There are a few investment strategies available to high-income earners to limit the amount of tax they need to pay on income derived from hedge funds. Keep in mind, though, that your personal situation may be such that not all of these strategies can work in your favor. Please always consult a professional tax adviser before planning your taxes.

Retirement Deductions

The primary way of limiting the amount of taxes you need to pay on hedge fund income is to limit your adjusted gross income (AGI). This is because the tax you owe is based on your tax bracket, and AGI determines which bracket you fit into. So-called above-the-line tax deductions decrease your AGI, which may make you eligible for a lower tax bracket or further tax benefits.

The most effective above-the-line deductions are contributions to your retirement plan. If you have a traditional Individual Retirement Account (IRA), your contributions to this account are directly deducted from your AGI. Keep in mind that there are limits to how much you can contribute tax-free – as of 2022, the annual maximum is $6,000 or $7,000 if you're 50 years or older. If you have a 401(k) retirement plan, contributions may also be subtracted from your AGI. If you have a Health Savings account, you benefit from tax-free contributions, tax-free growth, and tax-free withdrawals (only for medical expenses, unless you're over 65).

Charitable Donations

Donations to charities don't lower your adjusted gross income, but they can help you maximize the deductions that you can apply to your taxes. This only works if you choose to itemize your deductions – if you take the standard deduction, you won't benefit from donating.

Tax-Deferred Accounts

Some types of investment accounts are tax-deferred, which means you don't pay taxes on the money in your account until you withdraw it. For example, traditional IRAs allow you to put money into your account tax-free (up to the annual limit), and this money can be used to invest and grow your wealth without being taxed. Taxation only occurs when the money is eventually withdrawn.

This strategy doesn't keep your money safe from taxation, but it limits the tax burden you're exposed to annually. For example, you may use the money in your Traditional IRA to invest in CARL's quants, which allows this money to grow tax-free. Only after you withdraw from the account, once you're retired, will the money be subject to taxes. This enables you to engage in tax planning for the future, as you've got all that money sitting in your account for retirement. That way, you know exactly how much of the money will be 'lost' due to taxation once you withdraw it.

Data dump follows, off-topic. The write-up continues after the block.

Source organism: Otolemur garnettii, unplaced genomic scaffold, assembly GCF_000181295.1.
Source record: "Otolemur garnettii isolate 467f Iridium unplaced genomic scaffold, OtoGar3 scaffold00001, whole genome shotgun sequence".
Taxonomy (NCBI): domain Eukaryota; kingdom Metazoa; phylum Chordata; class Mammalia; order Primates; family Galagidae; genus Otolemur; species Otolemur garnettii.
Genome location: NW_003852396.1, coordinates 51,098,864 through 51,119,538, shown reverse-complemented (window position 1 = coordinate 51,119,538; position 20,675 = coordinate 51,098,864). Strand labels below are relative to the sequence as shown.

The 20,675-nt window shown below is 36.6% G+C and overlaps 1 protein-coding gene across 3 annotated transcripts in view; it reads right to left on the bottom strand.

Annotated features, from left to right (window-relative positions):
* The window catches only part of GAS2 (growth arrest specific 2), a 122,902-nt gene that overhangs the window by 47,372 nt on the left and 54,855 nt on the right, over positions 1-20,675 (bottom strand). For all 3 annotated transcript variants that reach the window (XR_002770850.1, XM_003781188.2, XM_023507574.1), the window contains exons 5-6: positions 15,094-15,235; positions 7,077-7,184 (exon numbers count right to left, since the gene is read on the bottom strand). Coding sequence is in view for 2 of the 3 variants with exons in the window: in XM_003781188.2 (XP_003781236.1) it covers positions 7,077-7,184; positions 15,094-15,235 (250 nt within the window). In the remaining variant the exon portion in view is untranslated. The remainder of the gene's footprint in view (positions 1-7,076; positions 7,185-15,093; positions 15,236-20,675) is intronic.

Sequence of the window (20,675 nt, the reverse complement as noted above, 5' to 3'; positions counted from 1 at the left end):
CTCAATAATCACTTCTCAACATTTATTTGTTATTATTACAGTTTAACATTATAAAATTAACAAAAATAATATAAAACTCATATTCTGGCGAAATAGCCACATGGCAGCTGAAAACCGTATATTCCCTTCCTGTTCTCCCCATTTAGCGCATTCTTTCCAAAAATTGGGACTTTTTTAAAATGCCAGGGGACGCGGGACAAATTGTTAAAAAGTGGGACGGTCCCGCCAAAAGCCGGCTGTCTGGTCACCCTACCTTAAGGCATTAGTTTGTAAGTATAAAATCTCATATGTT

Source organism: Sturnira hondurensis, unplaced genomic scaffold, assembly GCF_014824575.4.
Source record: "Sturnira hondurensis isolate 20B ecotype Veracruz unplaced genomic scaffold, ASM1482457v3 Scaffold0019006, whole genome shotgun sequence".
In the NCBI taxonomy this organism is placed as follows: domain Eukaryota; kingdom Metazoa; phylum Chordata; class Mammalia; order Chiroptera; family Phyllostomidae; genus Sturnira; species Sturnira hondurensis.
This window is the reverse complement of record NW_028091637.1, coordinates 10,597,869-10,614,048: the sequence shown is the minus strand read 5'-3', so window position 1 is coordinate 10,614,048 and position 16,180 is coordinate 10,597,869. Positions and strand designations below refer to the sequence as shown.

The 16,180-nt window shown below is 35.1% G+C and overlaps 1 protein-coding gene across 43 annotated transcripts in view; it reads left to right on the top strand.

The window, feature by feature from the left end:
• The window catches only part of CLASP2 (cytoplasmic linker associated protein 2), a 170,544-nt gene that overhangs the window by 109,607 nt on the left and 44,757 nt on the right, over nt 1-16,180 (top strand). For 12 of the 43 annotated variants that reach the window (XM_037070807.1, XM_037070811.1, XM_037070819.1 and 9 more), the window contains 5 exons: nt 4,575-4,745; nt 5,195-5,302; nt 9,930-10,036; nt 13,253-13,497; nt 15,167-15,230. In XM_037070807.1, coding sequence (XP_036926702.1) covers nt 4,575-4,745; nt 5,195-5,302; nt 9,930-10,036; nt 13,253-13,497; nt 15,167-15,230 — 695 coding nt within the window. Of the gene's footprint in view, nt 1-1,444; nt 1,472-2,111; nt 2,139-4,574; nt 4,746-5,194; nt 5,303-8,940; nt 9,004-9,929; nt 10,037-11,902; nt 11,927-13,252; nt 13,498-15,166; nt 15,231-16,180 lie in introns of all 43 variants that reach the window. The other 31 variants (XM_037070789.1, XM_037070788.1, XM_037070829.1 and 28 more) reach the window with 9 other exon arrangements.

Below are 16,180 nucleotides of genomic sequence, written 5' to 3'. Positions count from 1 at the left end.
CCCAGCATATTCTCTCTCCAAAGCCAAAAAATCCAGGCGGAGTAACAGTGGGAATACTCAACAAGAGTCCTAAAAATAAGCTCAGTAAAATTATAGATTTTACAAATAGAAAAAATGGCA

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3 Easy Steps to Start Investing With CARL

Investing in quants is as easy as pie if you've got CARL on your side. Investors can set up an CARL account quickly and easily.

Set Up Your Account

Quickly and securely connect your CARL account to your bank and transfer investment funds.

Analyze Investments

Using the tools within the CARL app, determine which strategies at what allocations are right for your investment goals.

Fund Your Investment

Simply save your portfolio settings and on the next strategy funding cycle your investment will be live!

Determine Your Tax Strategies Before You Invest

Hedge funds in general and CARL's quantitative investment strategies in particular generate significant returns for you, and most hedge fund investments are short term. Thus, you can expect your investment income to fall under the less favorable short-term capital gains taxation model. Since CARL's funds offer 15%+ targeted returns, this still leaves you with a significant amount of money, but it also means that you'll likely want your tax planning done by a professional. CARL suggests contacting a tax adviser to determine the amount of tax you're likely to pay for your planned investment. Keep track of your returns and the amount of money that's readily available to you for further investment or private use.

Once you've defined your tax strategy, contact CARL to set up your account and gain access to some of the most sophisticated quantitative hedge fund strategies on the market today. With 15%+ targeted returns, you'll grow your wealth even if you fall under the short-term capital gains taxation bracket.